The end is nigh.

Professor Gumby

 7 weeks since diagnosis. 7 little weeks that have felt like 7 years. Every time we have made plans, something else has malfunctioned and we’ve had to change them. Now is no exception. The plan was to get him moving again after the pelvic fracture and although he’d still be paralysed from the waist downwards, an extra little treat courtesy of the spinal tumour compressing the spinal column, we could get him home, set him up in the living room and carry on our chaotic existence with him in the middle of it, issuing orders and chatting to the dog. Then, at the very end, he wants to go to the hospice and die there.

Except that once again it’s all gone tits up.

Mum just rang from the hospital, his breathing has deteriorated and they’ve had to tranquilise him. The ward says they’re going everything they can, which means they have no idea whether it is the end but they suspect it might be. She’s going to ring me from the ward before 11 to let me know how he’s doing and during the night if I need to come in. Tactful code for ‘if he’s going to die soon’. He didn’t want to die in hospital, he wanted to die in the hospice and if this bastarding disease denies even that tiny kindness I will be utterly fucking furious.

The doctor is coming to see us at ten am tomorrow, assuming he isn’t dead by then. Quite what they’re going to say is a mystery because I fail to see how they can enlighten us beyond ‘he’s got raging lung cancer and everything is shutting down’. We need to find out whether we can get him transferred to the hospice for treatment.

I’ve never seen anyone die before. He’s my dad and I feel like I should be more hysterical, he’s 58 for fuck’s sake and this whole thing has been utterly gruesome but I’m not, I’m calmer than when his legs stopped working and certainly calmer than when we first got the diagnosis and d’you know why? Because he’s gone already, there’s flashes of him, the way he’s trying to take care of us all, a flash of humour that breaks through the drugs and the pain but the everyday dad we had is disappearing day by day and I’ve already started mourning him. That first bit of grief, the one where it’s all so new and freshly painful, I’ve done that bit and moved onto the steady ache. I don’t doubt that it’s going to get so so much worse when he does die but I can see now that wanting him to stay longer is selfish, it’s for my benefit and not for his. Every day something new fails and hurts, I can’t ask him to stay longer if he’s ready to go now because I don’t want him to be in pain and I wouldn’t want to live that way. I wouldn’t expect my dog to live on in this condition, I can’t expect my father to do so jsut because I don’t want to let go.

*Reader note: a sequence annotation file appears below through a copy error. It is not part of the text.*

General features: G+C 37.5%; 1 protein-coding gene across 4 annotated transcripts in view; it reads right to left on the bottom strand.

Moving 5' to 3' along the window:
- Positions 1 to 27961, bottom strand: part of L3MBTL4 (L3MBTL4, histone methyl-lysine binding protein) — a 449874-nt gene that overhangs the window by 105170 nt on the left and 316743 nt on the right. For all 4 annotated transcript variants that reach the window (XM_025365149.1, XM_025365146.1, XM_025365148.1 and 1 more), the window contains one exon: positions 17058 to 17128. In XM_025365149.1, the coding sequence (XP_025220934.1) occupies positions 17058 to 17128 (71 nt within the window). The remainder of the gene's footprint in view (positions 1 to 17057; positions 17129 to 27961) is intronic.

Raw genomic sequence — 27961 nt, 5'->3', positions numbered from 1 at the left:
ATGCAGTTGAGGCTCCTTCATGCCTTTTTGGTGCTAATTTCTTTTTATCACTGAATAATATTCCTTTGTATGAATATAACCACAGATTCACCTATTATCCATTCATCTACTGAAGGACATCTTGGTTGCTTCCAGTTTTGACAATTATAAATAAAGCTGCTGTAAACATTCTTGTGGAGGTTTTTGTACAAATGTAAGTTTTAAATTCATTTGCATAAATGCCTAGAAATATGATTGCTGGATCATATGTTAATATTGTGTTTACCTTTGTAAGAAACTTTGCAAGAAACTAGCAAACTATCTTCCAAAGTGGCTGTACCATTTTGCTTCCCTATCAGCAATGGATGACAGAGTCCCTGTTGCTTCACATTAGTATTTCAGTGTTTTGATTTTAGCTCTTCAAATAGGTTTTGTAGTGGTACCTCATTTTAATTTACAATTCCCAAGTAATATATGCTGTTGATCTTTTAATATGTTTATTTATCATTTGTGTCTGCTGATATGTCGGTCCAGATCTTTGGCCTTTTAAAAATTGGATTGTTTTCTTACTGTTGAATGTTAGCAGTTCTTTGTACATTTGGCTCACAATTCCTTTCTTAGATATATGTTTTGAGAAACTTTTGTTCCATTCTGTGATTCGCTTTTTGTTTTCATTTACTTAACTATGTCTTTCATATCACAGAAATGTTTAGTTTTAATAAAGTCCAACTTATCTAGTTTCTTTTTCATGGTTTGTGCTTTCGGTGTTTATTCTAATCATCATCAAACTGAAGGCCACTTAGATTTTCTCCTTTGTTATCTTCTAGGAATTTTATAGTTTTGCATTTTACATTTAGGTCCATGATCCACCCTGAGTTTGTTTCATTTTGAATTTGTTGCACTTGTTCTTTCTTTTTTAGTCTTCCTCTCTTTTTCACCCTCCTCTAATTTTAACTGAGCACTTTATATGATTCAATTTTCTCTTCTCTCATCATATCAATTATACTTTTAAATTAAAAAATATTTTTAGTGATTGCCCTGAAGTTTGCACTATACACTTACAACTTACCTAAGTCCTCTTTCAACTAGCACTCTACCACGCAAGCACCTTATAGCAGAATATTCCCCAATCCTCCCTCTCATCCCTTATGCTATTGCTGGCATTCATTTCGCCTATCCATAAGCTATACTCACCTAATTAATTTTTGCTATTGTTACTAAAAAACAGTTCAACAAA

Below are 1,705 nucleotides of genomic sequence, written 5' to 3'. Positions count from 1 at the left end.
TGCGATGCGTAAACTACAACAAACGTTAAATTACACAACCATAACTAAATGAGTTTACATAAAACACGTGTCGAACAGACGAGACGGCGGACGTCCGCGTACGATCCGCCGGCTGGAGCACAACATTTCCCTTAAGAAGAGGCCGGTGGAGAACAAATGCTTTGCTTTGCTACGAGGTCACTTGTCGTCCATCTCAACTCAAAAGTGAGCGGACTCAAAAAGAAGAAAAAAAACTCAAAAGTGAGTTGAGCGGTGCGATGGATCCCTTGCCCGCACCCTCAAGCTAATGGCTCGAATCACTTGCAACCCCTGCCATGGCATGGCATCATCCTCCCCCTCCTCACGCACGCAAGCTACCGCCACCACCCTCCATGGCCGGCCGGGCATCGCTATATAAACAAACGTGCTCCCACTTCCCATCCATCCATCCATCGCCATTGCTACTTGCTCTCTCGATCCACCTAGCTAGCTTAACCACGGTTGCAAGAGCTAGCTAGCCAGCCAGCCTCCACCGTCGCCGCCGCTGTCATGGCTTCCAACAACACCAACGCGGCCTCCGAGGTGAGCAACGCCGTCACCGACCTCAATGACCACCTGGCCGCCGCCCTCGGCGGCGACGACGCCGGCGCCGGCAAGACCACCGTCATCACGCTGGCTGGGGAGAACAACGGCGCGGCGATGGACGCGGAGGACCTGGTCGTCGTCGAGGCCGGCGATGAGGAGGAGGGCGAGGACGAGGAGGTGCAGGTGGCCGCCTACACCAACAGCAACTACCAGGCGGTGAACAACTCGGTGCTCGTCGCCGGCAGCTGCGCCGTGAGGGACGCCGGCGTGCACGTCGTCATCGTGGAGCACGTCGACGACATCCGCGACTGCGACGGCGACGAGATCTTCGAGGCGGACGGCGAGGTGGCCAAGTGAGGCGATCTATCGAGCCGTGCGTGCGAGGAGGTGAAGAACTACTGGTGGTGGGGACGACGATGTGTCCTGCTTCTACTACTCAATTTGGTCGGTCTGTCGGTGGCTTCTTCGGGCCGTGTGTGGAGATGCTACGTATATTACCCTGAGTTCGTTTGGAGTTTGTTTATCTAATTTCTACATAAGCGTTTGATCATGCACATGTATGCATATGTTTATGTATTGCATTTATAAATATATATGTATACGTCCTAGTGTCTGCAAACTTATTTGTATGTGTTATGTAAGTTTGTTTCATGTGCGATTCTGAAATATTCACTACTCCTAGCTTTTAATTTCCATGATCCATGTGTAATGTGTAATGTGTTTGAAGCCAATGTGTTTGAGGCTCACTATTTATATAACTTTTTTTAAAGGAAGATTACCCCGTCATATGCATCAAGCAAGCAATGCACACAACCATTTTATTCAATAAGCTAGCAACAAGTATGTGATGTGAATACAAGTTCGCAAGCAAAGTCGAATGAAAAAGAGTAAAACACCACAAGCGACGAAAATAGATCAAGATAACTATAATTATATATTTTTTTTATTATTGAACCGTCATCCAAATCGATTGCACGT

In our family we don’t talk much about emotions. Ever. Not big ones, the ones that matter. The other day Mr V advised me that if I can’t say the things that matter to him I should write them down and so, fortified with wine-based courage on Saturday I did just that. I wrote down all the things I was thinking, what he meant to me and how much I thought of him. I put the letter in an early father’s day card and nearly didn’t give it to him but in the end I handed it over and told him to read it when I left. I’m so glad now that I did, that he won’t go with no idea that I thought he was a great father and without knowing that I’ll do my best for Mike and Mum when he’s gone. It was a hard letter to write because how do you write goodbye to someone you thought you’d have another 25 years with? Someone who shouldn’t be going when you’re 31? You shouldn’t have to because cancer shouldn’t take down good people but yet somehow it always seems to. Clarey’s mum, chaz’s mum, Katie’s mum, Andy’s dad, my dad, all wonderful, funny, warm people who’d do anything for you and only one whose disease didn’t turn out to be terminal.

Cancer is fucking hideous. It really is. If I can ever find some way to get rid of this fucking abysmal disease I will do it. I know that some of you have experienced this but I hope that none of the rest of you do because it’s bloody horrendous.


22 Responses

  1. I am so sorry for all the hurt and sadness you and your family are feeling at this time Vicola. I know nothing that I write will be of much help, but my thoughts are with you.

  2. Vicola: It’s really good that you’ve had the presence of mind to write the letter. You’ll be so so glad you told him absolutely everything you needed to and wanted to. I’m so sorry for how quick this is. Even when you know it may not be long and you try to prepare yourself, it’s still a shock. And the steady ache hurts like a bitch. I know exactly what that’s like. I’m glad you’re getting it all out here. It helps even a little, I wager. Thinking of you and your family. Lots of love.

  3. Those of us who have lost parents to cancer share your pain, Vicola.